In 'Now Comes Tomorrow' Jennifer finds herself facing new challenges from the international world of multi-million dollar property developments and from her relationship with Hans Müller, the chairman of the FKW group, a man old enough to be her father. In London the newly formed Aare Foundation, a Swiss-based Charity providing focussed and long-term support for a range of youth projects across Europe, imposes yet further demands on her.
Tumultuous changes take place in Jennifer's personal and professional life in the months after a Christmas holiday cruising in the Caribbean on Müller's luxury ocean-going yacht; changes that, as a shadow from her past suddenly intrudes, throw into sharp focus her relationship with friends and professional colleagues around the world.
Longer excerpt - from chapter seven
Bockenheimer Lanstrasse, Frankfurt - Sunday, January 18th
The lounge curtains were already drawn against the gathering dusk, the two luxurious settees separated by a low glass topped table and an exquisitely simple flower arrangement. Behind her Jennifer was vaguely aware of the silver and crystal of the two place settings on the mahogany table, of the subdued lighting and of the concerned Steiff bear sitting silently in his own armchair, the familiar tartan rug covering his feet.
On the small table at the end of the settee were the magazines he'd been reading: a copy of the Economist plus a copy of Boat International. Everything around her was quietly and infinitely reassuring; Georgiou and Caroline, she suddenly knew, had been right.
Hans was sitting silently opposite her, the tray of tea forgotten, waiting for her to say something. To Jennifer's surprise, as she looked at him, she felt totally calm and composed.
'Hans, I don't think there's any clever way to say this. It's my fault, I thought I knew exactly what I was doing and how to look after myself but I made a mistake. Last week's tests were very thorough and very conclusive. They showed I'm perfectly healthy but that I'm about five weeks pregnant.
'No, please, I don't want you to say anything. The only two things I've decided are that I'm going to keep the baby and there's no way I can go on as a director of any of the group's companies. I'd like to go on working for the company as long as I can and, after the baby's born, with David and the Foundation.
'I'm sorry but...'
As she paused he looked silently at her, acutely aware of the depth of his own feelings and of the tension she was somehow managing to control. Finally, and very quietly, he spoke.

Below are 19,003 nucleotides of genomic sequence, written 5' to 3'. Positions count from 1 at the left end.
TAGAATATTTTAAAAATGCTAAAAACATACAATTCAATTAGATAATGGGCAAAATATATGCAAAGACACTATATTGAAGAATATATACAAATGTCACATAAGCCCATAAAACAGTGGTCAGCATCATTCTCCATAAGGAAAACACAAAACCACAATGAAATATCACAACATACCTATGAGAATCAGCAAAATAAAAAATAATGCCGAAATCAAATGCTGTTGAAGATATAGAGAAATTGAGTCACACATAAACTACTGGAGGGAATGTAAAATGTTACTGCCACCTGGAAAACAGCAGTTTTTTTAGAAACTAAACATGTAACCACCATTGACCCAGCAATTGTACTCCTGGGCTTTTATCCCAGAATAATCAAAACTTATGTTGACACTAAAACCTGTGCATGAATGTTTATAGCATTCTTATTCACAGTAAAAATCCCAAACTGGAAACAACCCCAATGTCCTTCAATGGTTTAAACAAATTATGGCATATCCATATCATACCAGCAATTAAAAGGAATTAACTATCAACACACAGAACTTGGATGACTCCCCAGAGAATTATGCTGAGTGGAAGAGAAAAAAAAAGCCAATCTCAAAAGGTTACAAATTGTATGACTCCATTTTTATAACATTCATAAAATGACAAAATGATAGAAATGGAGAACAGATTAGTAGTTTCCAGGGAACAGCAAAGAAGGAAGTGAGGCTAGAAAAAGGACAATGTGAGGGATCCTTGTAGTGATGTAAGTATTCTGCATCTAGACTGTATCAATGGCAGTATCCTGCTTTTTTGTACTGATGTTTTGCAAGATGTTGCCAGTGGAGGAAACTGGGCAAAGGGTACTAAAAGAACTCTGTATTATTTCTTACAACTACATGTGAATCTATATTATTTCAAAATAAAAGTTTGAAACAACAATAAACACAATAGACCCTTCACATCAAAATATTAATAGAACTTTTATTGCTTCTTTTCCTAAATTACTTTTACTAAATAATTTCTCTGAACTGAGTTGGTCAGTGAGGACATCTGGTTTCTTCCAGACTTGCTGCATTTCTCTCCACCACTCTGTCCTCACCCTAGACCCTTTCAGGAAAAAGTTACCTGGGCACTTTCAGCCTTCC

'I think you ought to know there was something else that nearly happened on the yacht, on the day of your birthday. But, because of a host of reasons that seemed important at the time, I lost my nerve.
'When you met me at the airport on St Lucia everything was so crystal clear. But later, when I saw just how excited Sally was about her engagement to David I suddenly wasn't quite so sure. The following evening, when Sally and Caroline both began talking so happily and openly about starting a family, I realised I'd made a mistake, that it was impossible.
'It was the worst decision I've ever made.'
Jennifer watched in silence as Hans Müller got to his feet and crossed the room into his study. Moments later, as if determined not to intrude into her space, he again sat on the settee opposite her.
'Well before our last meeting in Frankfurt I'd decided on your birthday present. In fact, on two birthday presents. But in the end I gave you only one.
'This is the second, the one I so nearly gave you.'
Somehow she forced herself to look down, vaguely conscious of the name of the jewellers embossed on the tooled lid of the small box he was holding. Slowly, as he stretched out his hand, Jennifer took - and nearly dropped - the proffered box. Somehow her fingers found the clasp, fumbling interminably until the box finally snapped open and she found herself staring at a exquisitely cut diamond solitaire, the facets of the rare, pale blue stone catching the soft lights of the room, reflecting them in a profusion of impossible colours.
From somewhere far away she caught the softness of his words. 'Jennifer please, just sit there; don't say anything, let me finish.
'If I had asked you, and if you had said no, so much would have changed, so many things would have become impossible.' He paused, his blue eyes holding hers. 'On the days leading up to your birthday you were obviously so very happy. The chance of risking that happiness and, at the same time, jeopardising your career was simply too much for me. What made it even more impossible was the fact that you're only a little older than Sally, just a few years younger than Caroline.
'I know I confused you with the investment trust. But I simply wanted you to have the freedom to make your own decisions at any time; about anything and about everything.
'But now, if you...'
An eternity later a wide-eyed Jennifer, now dangerously close to tears, slowly stretched out her left hand. Suddenly, as his eyes held hers, his uncertainty was unmistakable.
'Jennifer, are your sure, are you really sure? Do you realise exactly what you're taking on if you let me slip this ring onto your finger?
'Are you sure, really sure?'
Slowly she nodded.